Now, the same oppressive walls are closing in on President Barack Obama. He is welcome only in the palatial homes of Hollywood stars and hedge-fund billionaires or the well-kept fairways of Martha’s Vineyard.

Well-written, indeed, if it was listed as fiction. But it’s not, and that means it’s a fraud.

The simple fact is that President Obama is avoiding states where Democrats are running competitively but against the odds. To wit, why would Alison Lundergan Grimes want President Obama onstage with her? She’s running against one of the most powerful Republicans in the country, Sen. Mitch McConnell, the Senate Minority Leader who has so botched his handling of the Senate Republican Conference that Grimes can even run close.

Lipson’s criticism about palatial homes is unusual; most political science professors would suggest it very unwise to ignore rich donors during an election season, but Lipson would prefer you believe otherwise because it helps his poisonous narrative. Christopher Keating noted that Obama’s second trip to Connecticut in a week—a scheduled rally—was cancelled because, well, he’s the president and has a job to do. You know, ebola and all that. The palatial home Lipson refers to would appear to be in Greenwich, where Obama spoke at a fundraiser for Gov. Malloy.

The president is also welcome in Wisconsin, hoping to boost support for Democratic gubernatorial candidate Mary Burke.

One wonders what the political science would say of someplace like Kansas? Would the president’s presence in the Sunflower State help or hurt Democratic gubernatorial challenger Paul Davis? Given that the incumbent Republican presently has the slightest edge in an otherwise dead heat (less than a percent), the question might be how Gov. Sam Brownback found himself in such a weakened position that he must actually face the possibility of losing. Then again, it’s not much of a question: Brownback and his Republican allies have wrecked the states finances.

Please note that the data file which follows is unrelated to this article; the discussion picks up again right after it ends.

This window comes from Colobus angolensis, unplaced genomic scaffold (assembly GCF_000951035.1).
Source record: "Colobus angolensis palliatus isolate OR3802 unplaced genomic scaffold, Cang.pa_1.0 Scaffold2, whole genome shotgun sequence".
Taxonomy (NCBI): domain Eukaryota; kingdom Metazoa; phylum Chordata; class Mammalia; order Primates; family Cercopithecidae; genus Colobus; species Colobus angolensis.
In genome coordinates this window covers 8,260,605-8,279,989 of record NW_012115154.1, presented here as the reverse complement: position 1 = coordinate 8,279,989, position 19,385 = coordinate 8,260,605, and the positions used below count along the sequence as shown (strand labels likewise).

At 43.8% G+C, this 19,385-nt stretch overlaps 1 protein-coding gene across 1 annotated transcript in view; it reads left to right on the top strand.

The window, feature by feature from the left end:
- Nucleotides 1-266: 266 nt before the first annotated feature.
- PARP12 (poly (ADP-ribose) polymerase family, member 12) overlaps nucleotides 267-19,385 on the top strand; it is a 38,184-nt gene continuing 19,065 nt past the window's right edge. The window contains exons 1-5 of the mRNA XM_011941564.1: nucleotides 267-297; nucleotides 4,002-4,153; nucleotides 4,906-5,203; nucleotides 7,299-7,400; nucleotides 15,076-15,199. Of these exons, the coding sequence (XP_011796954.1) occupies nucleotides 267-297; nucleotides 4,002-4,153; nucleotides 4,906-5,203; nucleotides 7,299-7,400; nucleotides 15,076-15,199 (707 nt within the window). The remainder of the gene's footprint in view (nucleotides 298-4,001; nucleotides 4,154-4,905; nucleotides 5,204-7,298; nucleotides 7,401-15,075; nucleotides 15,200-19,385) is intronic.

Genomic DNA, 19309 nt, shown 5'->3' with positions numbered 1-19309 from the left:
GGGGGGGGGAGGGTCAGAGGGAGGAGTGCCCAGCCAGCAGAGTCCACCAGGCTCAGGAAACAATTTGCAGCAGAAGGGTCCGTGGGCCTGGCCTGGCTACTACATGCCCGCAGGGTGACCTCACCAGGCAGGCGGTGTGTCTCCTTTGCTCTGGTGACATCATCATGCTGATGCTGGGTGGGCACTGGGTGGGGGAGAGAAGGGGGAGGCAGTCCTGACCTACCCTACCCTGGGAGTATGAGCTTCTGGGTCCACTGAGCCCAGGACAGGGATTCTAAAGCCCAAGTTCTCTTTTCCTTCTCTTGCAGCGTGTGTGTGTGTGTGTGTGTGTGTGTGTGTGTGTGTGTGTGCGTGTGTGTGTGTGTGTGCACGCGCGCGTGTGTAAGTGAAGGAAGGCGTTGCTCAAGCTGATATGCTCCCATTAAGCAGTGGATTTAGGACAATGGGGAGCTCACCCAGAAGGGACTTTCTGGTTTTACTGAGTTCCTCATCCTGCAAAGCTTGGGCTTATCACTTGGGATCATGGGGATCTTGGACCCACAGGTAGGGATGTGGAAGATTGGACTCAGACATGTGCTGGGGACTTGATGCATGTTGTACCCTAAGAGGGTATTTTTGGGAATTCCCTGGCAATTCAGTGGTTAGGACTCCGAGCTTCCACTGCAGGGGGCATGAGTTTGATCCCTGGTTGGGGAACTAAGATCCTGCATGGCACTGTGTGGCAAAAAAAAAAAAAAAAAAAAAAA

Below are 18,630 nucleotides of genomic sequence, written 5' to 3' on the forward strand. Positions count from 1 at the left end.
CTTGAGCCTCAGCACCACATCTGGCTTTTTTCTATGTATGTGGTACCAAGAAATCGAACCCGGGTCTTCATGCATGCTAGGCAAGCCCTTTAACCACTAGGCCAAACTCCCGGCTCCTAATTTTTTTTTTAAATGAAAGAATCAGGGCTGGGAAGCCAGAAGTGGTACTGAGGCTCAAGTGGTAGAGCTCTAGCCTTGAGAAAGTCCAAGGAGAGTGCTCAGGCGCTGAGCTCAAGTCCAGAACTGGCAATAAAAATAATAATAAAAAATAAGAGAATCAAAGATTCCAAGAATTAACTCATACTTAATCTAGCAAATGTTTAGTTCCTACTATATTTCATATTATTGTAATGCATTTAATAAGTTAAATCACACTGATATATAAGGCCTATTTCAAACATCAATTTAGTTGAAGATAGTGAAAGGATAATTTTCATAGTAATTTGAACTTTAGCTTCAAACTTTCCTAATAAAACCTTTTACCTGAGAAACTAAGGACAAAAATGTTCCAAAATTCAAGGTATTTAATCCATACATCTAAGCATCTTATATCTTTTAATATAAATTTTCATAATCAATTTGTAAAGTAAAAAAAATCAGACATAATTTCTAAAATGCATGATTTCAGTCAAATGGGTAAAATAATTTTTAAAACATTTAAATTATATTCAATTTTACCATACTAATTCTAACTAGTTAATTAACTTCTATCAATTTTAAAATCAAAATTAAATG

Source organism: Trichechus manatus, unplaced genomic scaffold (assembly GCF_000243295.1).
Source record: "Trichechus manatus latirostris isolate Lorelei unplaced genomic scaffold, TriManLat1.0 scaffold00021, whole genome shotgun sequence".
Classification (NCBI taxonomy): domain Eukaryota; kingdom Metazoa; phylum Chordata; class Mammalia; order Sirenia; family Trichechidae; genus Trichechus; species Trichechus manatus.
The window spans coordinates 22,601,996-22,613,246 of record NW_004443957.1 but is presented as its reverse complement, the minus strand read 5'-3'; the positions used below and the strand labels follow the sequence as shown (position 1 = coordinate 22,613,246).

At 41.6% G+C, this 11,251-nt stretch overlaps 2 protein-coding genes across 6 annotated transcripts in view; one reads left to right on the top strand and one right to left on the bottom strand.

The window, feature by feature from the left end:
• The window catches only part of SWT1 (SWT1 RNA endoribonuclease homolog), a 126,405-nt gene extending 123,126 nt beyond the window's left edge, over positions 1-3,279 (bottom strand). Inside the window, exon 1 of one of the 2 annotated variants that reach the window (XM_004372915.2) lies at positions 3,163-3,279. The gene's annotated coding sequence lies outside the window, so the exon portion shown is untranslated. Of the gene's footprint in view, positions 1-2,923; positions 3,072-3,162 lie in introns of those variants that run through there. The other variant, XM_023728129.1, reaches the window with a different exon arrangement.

In that context, it’s hard to lose faith in Obama if one never had any.

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Another Quote: Klein on Poli Sci

V-V-V-V-Vox!

“American politics is changing. Politicians are losing power and political parties are gaining it. A politician’s relationships might once have been a good guide to her votes. Today, the “D” or “R” after a politician’s name tells you almost everything you need to know.”

Ezra Klein

To the one, he has a point. To the other, it does not seem to matter much, as the applied political science still seems more aimed toward deceiving than understanding. Nor is that intended as a condemnation of political science as a discipline, but if we bear in mind that electoral politics is an industry ripe for plunder, we might pause to wonder what business would employ a rising social science to its own detriment.

And the answer to that is clear: None.

Well, sort of. Because then there are Republicans; the conventional wisdom in this exceptional case—that they are not hurting themselves on purpose, but, rather, are simply unable to not—seems pretty safe rather quite demonstrable.